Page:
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Social anxiety

Social Anxiety | UPMC Health Plan

Social anxiety can be a challenging topic to address. Thankfully, there are a variety of ways to treat and manage social anxiety in order to improve your everyday life. Many questions come up when thinking about the difference between “feeling nervous” in social situations and diagnosing social anxiety. Social anxiety is the third most common mental disorder, which poses the question: “How do I know if it’s something more than getting nervous?” That’s a good question. Let’s talk about what social anxiety looks like and what you can do to treat it.

What is social anxiety?

Social anxiety is considered an excessive feeling of worry when anticipating or engaging in social situations. There is a feeling of intense distress and fear of being criticized or judged. Some individuals with social anxiety experience a panic attack, which leads to avoidance of social situations altogether. This can then reinforce the need to feel anxious when faced with a similar situation. Symptoms of social anxiety can include feeling extremely uncomfortable speaking to others, eating in front of others, and having excessive distress about “having all eyes” on them. Overall, social anxiety can impact work, school, social life, and self-esteem.

Causes of social anxiety

  • Imbalance of “fight-or-flight” chemical response in brain
  • Genetics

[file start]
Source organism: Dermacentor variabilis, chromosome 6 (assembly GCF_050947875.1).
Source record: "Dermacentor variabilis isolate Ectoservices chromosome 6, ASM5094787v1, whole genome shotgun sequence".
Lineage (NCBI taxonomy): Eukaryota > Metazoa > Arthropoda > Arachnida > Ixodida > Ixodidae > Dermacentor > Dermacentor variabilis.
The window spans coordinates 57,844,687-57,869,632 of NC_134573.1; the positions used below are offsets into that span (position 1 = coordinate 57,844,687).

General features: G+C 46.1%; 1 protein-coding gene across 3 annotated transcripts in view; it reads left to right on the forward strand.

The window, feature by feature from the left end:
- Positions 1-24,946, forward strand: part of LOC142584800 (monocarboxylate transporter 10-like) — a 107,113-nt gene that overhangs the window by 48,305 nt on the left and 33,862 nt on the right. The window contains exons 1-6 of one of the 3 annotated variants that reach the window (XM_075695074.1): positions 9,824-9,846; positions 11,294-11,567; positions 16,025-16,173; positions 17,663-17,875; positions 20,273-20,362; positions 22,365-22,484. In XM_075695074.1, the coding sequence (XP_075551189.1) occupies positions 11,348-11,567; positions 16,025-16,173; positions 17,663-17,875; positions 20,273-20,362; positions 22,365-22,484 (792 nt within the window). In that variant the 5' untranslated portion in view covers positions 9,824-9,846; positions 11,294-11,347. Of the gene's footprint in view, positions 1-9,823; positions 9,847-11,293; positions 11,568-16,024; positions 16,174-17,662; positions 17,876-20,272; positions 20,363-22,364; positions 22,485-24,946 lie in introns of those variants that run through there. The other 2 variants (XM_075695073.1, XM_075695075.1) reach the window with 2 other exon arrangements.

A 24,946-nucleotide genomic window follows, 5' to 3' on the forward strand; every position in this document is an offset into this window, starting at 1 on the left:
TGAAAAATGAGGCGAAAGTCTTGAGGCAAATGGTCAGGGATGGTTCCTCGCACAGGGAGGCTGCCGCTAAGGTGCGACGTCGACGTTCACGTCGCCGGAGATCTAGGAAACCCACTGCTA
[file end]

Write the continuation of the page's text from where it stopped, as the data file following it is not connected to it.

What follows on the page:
• Negative past experience

Symptoms of social anxiety

The following symptoms can occur while thinking about or engaging in social situations:

  • Upset stomach
  • Rapid heartbeat
  • Shaking
  • Sweating

What you can do

Good news! There are plenty of options for managing and treating social anxiety. Some options include:

  1. Cognitive-behavioral therapy
    This type of treatment identifies negative thoughts and self-talk that leads to negative feelings and behaviors about a social situation. Identifying negative thoughts and stopping them in their tracks opens up room to find a more positive thought to replace it.
  2. Deep breathing
    Practice “belly” breathing leading up to and during a social situation. Practicing when calm can lower cortisol (stress) levels and feel like a “reset” button during stressful situations. To belly breathe, inhale and expand your stomach like a balloon, hold for a moment, and exhale to deflate the balloon. Try to keep your shoulders and chest from rising.
  3. Start small
    Understand that Rome wasn’t built in a day, and practice engaging in social situations in short segments. Small successes can build confidence and increase positive experiences with social situations. Building up positive experiences in short segments can make a large social experience feel more doable.